The innovative Partnership for Sustainable Universal Health (i-PUSH) program targets low income women living in informal settlements in urban areas and subsistence farmers in rural areas. I-PUSH leans on a simple scalable mobile innovation that enables easy enrollment into Kenya’s national hospital health insurance fund (NHIF), so that they can access quality care at health clinics close by, without having to pay out-of-pocket.
Once enrolled into the program, the women have access to a subsidized health cover for a year, during which they are expected to save 50% of the value of a NHIF cover (Ksh 6,000) for the policy to continue for a second year. A digital savings wallet enables them to save little amount towards their NHIF premium.
Through SMS messaging and behavioral nudges, the women receive savings support to reach the required savings threshold. But oftentimes, the women have competing financial priorities for their low incomes (FinAccess 2019). Using insights developed jointly with Duke University’s Centre for Advanced HindSight, the women receive capacity building on goal setting as well as tools to help them plan, achieve and track their achievements.
The 75 healthcare providers (a mix of public and private) in the program are supported to improve the quality of services they offer through benchmarking and capacity building as well as enabling digitalized collection of utilization data to support decision making.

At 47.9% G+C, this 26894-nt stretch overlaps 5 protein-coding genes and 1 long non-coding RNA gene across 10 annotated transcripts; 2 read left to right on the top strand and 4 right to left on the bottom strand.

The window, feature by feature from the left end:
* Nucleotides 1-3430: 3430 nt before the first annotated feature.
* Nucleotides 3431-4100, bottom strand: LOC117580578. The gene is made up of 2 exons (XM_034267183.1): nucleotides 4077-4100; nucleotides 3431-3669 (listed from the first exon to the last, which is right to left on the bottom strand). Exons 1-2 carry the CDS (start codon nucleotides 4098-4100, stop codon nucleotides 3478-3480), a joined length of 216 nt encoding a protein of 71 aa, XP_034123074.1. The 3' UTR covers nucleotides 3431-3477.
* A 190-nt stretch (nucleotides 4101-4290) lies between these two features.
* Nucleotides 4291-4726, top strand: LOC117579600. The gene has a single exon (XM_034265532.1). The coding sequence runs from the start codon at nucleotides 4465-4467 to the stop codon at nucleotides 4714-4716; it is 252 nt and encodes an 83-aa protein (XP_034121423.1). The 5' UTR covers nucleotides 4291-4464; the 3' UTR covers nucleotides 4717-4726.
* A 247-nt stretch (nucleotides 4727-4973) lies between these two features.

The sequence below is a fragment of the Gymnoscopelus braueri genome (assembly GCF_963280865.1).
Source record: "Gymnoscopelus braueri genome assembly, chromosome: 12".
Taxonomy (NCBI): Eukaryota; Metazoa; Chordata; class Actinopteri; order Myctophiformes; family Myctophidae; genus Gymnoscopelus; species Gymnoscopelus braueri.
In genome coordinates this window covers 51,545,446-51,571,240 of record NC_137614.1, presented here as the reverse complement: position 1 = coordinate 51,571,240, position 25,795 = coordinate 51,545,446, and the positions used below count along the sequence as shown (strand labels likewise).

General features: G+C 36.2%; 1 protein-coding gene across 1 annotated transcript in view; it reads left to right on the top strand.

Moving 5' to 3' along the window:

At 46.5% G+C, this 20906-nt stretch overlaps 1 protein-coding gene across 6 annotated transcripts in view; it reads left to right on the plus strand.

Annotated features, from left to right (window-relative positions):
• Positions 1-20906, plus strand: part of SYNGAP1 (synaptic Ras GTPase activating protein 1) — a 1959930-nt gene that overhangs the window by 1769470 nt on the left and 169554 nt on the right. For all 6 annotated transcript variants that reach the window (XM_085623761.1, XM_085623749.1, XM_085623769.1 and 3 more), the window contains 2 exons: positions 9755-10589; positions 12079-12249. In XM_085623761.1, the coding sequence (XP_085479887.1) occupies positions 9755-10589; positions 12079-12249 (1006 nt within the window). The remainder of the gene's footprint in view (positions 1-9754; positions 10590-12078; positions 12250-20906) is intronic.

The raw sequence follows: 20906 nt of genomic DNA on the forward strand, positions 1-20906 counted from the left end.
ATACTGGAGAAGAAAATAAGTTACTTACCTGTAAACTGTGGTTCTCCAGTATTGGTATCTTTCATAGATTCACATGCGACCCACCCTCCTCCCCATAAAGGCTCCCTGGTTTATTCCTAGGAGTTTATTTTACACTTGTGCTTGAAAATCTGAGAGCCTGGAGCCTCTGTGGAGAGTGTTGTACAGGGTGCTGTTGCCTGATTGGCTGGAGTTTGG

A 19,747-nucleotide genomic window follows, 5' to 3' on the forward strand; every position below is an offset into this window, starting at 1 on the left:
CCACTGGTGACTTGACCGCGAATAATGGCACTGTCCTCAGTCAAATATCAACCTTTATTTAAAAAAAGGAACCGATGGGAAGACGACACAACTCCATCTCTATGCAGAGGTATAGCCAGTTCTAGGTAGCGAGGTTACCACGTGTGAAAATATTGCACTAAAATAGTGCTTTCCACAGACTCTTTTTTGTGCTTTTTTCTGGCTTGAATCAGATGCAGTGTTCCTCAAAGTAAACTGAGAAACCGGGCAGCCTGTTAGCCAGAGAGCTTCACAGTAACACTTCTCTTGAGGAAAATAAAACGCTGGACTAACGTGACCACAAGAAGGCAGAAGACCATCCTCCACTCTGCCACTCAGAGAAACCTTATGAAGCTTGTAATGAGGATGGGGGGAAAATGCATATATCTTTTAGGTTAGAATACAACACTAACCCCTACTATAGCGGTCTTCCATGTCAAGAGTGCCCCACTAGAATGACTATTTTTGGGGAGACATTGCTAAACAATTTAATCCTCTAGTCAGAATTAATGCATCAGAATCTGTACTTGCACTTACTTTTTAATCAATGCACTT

I-PUSH has engaged over 2,000 Community Health Workers (CHWs) in Nairobi and Kakamega counties, to use digital tools for mobile learning, household mapping and continuous health education of women. These CHVs have been trained on the benefits of insurance (NHIF) and have been subsequently empowered to train the community on the same. To date CHWs have enrolled 35,000 households (75,292 beneficiaries) onto NHIF through their mobile phone at the comfort of their homes.
In Kakamega County, a new mother appreciated the experience of delivering in a health facility for the first time. “I didn’t believe it until I went to Eshisiru to deliver my second child and I was not asked to pay anything because I had NHIF. I appreciate you for supporting this because I did not get any complication like what I got while delivering my first child at home’’